“What just jumps out is consistency,” Amato said. “You look at what that group has done over four years … I know exactly what I’m getting from those individuals every training sessions and every game. … That is really important as a coach. The worst thing is when you don’t know what a player is going to do on that day. Maybe they’ll play well, maybe they won’t play well. Maybe we’ll win, maybe we won’t. That is not what this group is and those four are the epitome of that.”
Kieneker has started nearly every game the past four years, covering ground, winning balls and connecting passes in the midfield. Take her off the pitch and Arizona is a completely different team, Amato says.
“When she got here, we had flip-throws and a lot of athleticism, so we were utilizing that and she fit right into that. And then as we have evolved, she’s evolved with that,” he said. “That’s what we ask our players to do. We play different formations, different styles. Every team is different and she has been consistent. That’s why we haven’t had anyone else in there but her.”
Goalkeeper Lainey Burdett, another four-year starter, has been a steady hand in net.
Known for her vocality and penchant for making the big save, Burdett broke UA’s all-time shutouts record earlier in the season and has a legitimate chance to become the first Wildcat drafted into the NWSL.
“In recruiting you always think about what you have to have to be successful and it usually is a goalkeeper and a goal scorer,” Amato said. “Not to say the other spots aren’t important, but if you don’t have those two things, you can have all the other pieces and wonder why you’re not getting the results.
“Lainey is a key piece in that. Through the years, we’ve felt like we’ve had a legitimate top goalkeeper, one of the best out there, and you’ve seen in her play that she’s been that. That’s one of the reasons we’ve been really successful and I think she’ll go on to play and be a part of the game for a long time. You can’t do that if you’re not good.”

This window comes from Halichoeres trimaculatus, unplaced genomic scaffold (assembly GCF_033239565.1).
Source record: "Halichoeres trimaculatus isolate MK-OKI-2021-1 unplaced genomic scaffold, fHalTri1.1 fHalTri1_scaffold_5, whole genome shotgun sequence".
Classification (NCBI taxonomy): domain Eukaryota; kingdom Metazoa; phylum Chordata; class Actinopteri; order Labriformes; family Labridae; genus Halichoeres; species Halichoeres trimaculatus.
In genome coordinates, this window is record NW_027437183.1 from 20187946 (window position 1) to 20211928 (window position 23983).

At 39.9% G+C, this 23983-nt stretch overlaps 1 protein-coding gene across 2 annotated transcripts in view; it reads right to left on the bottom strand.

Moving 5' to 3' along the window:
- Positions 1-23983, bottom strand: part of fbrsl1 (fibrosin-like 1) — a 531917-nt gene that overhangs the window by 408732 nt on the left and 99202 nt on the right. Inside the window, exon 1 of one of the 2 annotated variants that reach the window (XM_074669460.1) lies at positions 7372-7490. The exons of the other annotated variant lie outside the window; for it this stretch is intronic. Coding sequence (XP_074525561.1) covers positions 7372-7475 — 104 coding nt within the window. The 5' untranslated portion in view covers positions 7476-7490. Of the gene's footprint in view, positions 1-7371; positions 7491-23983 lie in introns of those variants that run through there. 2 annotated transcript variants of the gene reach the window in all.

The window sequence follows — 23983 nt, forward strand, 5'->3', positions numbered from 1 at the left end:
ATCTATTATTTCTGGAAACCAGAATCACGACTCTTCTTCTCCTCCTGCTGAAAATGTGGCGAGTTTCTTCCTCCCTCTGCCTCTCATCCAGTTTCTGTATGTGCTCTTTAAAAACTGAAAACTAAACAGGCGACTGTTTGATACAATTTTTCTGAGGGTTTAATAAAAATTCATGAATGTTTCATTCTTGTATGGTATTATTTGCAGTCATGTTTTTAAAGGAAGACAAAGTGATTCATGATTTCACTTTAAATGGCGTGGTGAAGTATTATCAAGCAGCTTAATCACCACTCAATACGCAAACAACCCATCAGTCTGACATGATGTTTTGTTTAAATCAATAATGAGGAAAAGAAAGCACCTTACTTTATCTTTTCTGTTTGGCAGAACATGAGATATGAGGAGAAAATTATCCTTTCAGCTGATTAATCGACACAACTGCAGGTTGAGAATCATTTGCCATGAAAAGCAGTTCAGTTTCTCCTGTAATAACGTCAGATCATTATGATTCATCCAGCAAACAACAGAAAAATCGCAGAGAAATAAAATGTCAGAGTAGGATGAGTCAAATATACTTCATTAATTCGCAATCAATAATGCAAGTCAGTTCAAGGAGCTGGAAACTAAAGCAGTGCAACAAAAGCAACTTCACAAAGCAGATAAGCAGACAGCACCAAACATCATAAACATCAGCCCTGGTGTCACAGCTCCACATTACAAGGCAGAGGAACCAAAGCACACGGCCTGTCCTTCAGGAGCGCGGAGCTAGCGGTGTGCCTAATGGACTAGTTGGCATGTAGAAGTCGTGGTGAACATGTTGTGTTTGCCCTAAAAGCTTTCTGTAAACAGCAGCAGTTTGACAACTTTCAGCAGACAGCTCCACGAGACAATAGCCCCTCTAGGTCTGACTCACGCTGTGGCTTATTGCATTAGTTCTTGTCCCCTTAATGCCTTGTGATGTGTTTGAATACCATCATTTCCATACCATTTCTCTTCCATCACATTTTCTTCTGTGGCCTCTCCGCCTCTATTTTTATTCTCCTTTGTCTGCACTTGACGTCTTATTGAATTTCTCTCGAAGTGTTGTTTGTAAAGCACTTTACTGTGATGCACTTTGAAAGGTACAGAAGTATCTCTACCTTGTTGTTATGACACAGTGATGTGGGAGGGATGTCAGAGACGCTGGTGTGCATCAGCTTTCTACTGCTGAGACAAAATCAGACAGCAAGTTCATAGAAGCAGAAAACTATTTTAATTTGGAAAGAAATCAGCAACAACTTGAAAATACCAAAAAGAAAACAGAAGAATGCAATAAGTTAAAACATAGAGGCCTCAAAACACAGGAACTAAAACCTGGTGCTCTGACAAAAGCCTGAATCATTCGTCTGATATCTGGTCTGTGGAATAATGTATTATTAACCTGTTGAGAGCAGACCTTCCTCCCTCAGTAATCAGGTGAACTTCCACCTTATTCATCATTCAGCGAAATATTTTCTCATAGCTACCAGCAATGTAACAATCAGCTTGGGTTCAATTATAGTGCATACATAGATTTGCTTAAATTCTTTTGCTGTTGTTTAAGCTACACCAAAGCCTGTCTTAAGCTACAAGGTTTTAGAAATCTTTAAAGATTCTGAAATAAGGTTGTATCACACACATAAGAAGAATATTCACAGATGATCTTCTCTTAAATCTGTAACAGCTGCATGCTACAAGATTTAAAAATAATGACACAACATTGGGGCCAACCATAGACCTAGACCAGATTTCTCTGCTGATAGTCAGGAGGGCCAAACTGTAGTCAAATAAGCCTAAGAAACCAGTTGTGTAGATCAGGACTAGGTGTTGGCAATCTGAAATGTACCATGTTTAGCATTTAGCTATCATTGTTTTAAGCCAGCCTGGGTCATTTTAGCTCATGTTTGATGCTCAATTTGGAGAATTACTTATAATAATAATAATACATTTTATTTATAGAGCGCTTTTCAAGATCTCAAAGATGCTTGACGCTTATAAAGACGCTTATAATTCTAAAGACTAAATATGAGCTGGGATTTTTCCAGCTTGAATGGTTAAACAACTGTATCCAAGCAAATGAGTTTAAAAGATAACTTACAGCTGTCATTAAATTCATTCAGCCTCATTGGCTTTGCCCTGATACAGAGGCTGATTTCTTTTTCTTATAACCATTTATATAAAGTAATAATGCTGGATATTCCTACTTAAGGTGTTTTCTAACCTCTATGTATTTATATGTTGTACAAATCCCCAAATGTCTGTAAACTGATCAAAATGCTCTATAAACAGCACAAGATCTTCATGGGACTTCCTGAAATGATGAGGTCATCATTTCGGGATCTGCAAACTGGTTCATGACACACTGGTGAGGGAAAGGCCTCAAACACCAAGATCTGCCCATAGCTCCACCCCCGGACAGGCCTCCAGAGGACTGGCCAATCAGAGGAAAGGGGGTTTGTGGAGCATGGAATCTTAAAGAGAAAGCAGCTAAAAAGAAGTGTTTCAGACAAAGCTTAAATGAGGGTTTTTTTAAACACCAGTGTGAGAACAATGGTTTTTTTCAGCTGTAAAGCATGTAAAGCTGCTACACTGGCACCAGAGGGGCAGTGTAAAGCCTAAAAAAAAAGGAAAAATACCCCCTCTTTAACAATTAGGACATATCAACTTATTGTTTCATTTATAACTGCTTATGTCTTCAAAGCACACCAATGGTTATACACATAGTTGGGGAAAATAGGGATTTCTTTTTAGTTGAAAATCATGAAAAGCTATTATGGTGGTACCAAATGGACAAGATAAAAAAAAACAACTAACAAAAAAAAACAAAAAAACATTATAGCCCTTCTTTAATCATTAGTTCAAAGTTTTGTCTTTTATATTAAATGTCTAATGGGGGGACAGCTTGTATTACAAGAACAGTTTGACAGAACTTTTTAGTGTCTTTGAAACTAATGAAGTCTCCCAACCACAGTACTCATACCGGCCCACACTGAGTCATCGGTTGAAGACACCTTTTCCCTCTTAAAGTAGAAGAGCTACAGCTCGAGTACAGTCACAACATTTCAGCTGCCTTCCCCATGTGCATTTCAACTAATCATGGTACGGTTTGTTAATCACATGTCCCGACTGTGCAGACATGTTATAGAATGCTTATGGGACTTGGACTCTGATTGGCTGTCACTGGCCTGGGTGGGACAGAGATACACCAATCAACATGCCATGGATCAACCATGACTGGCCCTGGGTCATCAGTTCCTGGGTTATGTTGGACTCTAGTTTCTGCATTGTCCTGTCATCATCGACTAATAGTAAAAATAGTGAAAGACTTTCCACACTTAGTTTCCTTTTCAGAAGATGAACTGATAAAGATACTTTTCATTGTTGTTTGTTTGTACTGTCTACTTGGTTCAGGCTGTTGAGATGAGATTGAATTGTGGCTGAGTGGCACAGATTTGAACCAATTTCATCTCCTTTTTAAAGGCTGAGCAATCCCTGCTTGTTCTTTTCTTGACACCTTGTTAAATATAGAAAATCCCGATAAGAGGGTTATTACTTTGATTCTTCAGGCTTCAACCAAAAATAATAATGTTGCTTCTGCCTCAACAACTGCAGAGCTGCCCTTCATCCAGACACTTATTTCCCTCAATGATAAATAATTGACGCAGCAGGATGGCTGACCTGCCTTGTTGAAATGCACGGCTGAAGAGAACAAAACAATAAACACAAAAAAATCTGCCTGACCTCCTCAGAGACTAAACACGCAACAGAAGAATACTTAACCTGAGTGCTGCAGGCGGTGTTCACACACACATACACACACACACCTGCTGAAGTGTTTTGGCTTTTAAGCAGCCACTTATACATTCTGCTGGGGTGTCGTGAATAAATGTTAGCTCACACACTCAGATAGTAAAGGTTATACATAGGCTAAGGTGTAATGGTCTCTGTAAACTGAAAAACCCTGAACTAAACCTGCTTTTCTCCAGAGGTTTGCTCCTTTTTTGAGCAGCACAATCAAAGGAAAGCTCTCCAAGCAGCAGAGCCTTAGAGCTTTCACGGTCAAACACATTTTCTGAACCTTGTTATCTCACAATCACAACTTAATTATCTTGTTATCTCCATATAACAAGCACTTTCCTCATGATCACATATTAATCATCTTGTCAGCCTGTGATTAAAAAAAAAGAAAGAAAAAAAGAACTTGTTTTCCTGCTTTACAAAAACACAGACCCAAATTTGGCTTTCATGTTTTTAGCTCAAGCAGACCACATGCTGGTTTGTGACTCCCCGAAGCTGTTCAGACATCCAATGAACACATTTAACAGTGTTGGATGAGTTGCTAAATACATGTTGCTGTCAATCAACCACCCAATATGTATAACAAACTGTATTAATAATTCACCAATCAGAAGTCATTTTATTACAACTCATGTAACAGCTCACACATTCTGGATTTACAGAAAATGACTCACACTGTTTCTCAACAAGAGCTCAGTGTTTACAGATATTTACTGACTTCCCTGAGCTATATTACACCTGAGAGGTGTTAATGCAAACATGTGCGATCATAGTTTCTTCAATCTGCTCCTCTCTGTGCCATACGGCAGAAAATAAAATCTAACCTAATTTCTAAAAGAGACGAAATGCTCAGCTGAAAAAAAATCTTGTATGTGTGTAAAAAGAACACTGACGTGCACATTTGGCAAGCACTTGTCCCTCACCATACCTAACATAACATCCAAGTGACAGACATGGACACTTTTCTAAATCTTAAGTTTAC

Reserve midfielder Hailey Mazzola’s playing time is intermittent, but her enthusiasm is not. When Arizona’s locker room needs a jolt, she is always there to deliver it.
Her pregame dance moves — her go-to song is Believe by Cher — are supposedly a sight to behold.
“Her energy is unbelievable,” Amato said. “She is someone we look to to be a loud voice in the locker room, her role has been to energize the locker room, energize the ride over to the locker room, energize on the field and her specific role on the field has been to fly around, buzz around, make sure you’re super active.
“You wouldn’t do that if that person wasn’t already ingrained to have that quality. That’s who she is.”
Taryn Siegele is a backup forward who joined the Wildcats last season in admirable fashion. She tried out for the team two years ago, but didn’t make the cut, being offered a spot as a manager instead.
She declined and persisted, trying out again the next year, that time earning a place on the roster.
The story doesn’t end there.
In September, she scored her first career goal, heading in a free kick in a big 2-0 win against Boise State.
“There’s no words to describe it,” Siegele said at the time. “And having my teammates support me and hug me, and even on the bench (they were) all screaming my name. It shows you how close our team is.”
The seniors, in particular. The class originally consisted of about a dozen players before it gradually devolved into the quartet it is now.
Kieneker, Burdett and Mazzola — the three that have been together since Day 1 — have formed an inseparable bond as a result.
“Lainey and Hailey are my best friends by far,” Kieneker said. “We literally spend like every waking moment together.”
And they hope to create a few more lasting memories before their careers come to a close.
“I feel like we’re leaving it all out there,” Kieneker said. “It’s our last run, so why not?”